This report offers recommendations that honor the diversity of experiences and attitudes among parents in Kansas City while providing advice to educators, funders and reformers on how to engage and communicate in ways that will move the needle on change.
In presenting these promising strategies, we do not aim to minimize the work needed to meet the challenge of engaging parents as partners in reform. Instead, we emphasize that effective engagement of parents is indeed possible when done purposefully.
Public Agenda recommends that school leaders heed and apply these important over-arching principles to engage more parents:
- Assure communication goes two ways. Clear communication from educators on academic expectations, school policies and resources is important, but parents must also have the opportunity to bring their perspectives to the table.
- Begin by listening and addressing key concerns. School leaders should identify the pressing concerns of parents and gain understanding of how they think and talk about them. When parents know their chief concerns are being addressed, they are most open to constructive involvement.
- Approach parents with a clear request. Nearly one-quarter of parents surveyed say they haven’t been asked to volunteer or help out at their children's schools in the past year. School leaders should ask parents for help.
- Provide many and varied opportunities to engage. When school leaders provide diverse opportunities for parental involvement, they have a greater chance of attracting parents of differing views and readiness.
The project also offers concrete and practical measures that education leaders can take to engage Potential Transformers, School Helpers and Help Seekers in more effective ways. You can download these recommendations here or from the menu on the left.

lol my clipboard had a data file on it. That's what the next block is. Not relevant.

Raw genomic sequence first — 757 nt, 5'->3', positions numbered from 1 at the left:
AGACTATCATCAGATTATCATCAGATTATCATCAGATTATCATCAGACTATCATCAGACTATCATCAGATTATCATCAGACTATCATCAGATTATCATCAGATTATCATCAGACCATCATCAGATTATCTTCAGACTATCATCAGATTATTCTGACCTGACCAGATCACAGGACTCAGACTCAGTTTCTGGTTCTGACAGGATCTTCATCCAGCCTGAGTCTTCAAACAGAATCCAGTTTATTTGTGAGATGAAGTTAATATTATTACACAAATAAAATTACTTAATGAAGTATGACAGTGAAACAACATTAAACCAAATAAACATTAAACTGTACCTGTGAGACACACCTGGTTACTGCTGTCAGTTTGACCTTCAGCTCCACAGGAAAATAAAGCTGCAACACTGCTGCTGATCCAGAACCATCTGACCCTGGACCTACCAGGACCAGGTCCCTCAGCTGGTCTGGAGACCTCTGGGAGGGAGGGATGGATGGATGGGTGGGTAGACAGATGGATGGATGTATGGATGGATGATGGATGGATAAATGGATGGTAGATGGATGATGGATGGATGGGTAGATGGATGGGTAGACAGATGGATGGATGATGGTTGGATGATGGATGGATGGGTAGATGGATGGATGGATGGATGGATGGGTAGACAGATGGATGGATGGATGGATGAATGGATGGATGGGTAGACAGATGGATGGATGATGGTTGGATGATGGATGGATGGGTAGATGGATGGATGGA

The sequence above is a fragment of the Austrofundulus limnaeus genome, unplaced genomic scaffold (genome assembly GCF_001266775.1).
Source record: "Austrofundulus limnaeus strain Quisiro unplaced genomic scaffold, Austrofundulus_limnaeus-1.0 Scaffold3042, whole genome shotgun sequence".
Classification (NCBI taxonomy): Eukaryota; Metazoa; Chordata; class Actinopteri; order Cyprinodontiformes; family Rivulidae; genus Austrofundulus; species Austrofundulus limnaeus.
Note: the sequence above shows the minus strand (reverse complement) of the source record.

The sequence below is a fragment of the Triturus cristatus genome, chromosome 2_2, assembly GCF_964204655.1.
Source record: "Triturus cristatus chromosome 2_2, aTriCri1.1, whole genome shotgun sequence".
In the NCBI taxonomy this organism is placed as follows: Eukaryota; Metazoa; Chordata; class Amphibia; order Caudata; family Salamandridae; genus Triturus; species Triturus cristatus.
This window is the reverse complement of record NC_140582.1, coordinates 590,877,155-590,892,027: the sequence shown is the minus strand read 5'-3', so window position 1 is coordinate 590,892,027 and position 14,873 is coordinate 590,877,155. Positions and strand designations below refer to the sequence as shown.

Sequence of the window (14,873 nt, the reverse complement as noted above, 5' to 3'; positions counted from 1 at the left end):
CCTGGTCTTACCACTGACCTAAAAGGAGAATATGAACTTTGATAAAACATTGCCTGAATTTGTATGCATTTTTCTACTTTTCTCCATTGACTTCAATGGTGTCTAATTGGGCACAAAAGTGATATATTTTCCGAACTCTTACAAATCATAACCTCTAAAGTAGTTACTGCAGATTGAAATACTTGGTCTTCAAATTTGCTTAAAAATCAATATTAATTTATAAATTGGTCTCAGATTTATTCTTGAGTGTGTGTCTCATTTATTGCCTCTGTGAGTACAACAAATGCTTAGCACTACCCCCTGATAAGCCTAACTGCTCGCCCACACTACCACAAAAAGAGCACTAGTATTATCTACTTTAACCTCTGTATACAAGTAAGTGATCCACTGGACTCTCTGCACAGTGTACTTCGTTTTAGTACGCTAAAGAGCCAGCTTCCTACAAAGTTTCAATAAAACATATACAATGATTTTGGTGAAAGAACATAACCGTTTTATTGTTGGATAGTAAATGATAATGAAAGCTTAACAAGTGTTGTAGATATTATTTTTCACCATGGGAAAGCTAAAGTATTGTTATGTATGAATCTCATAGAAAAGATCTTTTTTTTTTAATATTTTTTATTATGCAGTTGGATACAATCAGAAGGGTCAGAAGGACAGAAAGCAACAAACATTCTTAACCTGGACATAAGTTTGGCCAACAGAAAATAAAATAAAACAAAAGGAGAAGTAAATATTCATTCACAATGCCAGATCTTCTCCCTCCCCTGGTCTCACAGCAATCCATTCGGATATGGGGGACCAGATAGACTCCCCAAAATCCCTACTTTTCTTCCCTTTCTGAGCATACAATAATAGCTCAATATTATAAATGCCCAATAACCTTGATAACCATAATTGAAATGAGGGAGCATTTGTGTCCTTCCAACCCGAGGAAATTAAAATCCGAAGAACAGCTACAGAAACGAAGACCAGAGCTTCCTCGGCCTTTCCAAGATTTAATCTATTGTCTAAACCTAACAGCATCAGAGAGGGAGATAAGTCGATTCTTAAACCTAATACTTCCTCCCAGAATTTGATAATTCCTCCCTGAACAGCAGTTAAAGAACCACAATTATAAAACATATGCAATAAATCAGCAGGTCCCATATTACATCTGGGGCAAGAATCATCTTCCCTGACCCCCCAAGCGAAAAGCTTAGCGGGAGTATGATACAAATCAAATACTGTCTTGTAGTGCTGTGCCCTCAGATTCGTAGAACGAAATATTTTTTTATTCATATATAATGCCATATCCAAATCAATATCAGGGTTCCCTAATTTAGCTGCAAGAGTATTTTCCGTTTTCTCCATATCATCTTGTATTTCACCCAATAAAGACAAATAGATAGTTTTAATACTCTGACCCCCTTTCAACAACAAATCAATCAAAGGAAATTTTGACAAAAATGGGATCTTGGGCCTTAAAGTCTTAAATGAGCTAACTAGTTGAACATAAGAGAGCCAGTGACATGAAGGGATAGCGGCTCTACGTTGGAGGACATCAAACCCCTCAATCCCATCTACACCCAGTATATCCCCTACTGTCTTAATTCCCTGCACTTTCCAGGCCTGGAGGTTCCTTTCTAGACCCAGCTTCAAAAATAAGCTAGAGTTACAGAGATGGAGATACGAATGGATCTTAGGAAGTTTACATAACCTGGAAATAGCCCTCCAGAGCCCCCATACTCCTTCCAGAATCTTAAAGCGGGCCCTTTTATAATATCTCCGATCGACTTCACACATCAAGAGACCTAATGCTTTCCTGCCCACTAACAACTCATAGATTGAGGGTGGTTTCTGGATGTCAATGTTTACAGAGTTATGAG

Find out more:
- Join the conversation on Twitter with #ReadyWilling Able
This report describes some underappreciated tensions between the ways parents and education leaders think and talk about “accountability” in education and suggests areas where dialogue between them could be fruitful.
Carolin Hagelskamp and Christopher DiStasi
This report summarizes the key attributes and practices of nine Ohio schools in high-poverty communities whose students have had remarkable academic success.
One in a series of six, this resource and discussion guide describes four competing approaches taken by today’s education reformers and is intended to help the public weigh and assess the values, pros, cons and tradeoffs of each.
This book recaps a decade of Public Agenda’s opinion research among parents, students, teachers and the general public and summarizes the organization’s theory of change and public learning.
This research investigates surveyed parents nationwide on their involvement in their children’s education and their knowledge of national education issues, as well as their local schools.
Jean Johnson with Jon Rochkind, Michael Remaley and Jeremiah Hess
This resource for school leaders offers leaders eight clear and actionable principles to help them effectively communicate with and engage communities facing school turnaround.
About Public Agenda
Public Agenda is a nonprofit organization that helps diverse leaders and citizens navigate complex, divisive issues. Through nonpartisan research and engagement, it provides people with the insights and support they need to arrive at workable solutions on critical issues, regardless of their differences. Since 1975, Public Agenda has helped foster progress on school reform, teacher effectiveness, achievement gaps, parent and community engagement and other K–12 education issues. Find Public Agenda online at publicagenda.org, on Facebook at facebook.com/PublicAgenda and on Twitter at @PublicAgenda.
About The Ewing Marion Kauffman Foundation
The Ewing Marion Kauffman Foundation is a private, nonpartisan foundation that aims to foster economic independence by advancing educational achievement and entrepreneurial success. Founded by late entrepreneur and philanthropist Ewing Marion Kauffman, the Foundation is based in Kansas City, Mo., and has approximately $2 billion in assets. For more information, visit www.kauffman.org, and follow the Foundation on www.twitter.com/kauffmanfdn and www.facebook.com/kauffmanfdn.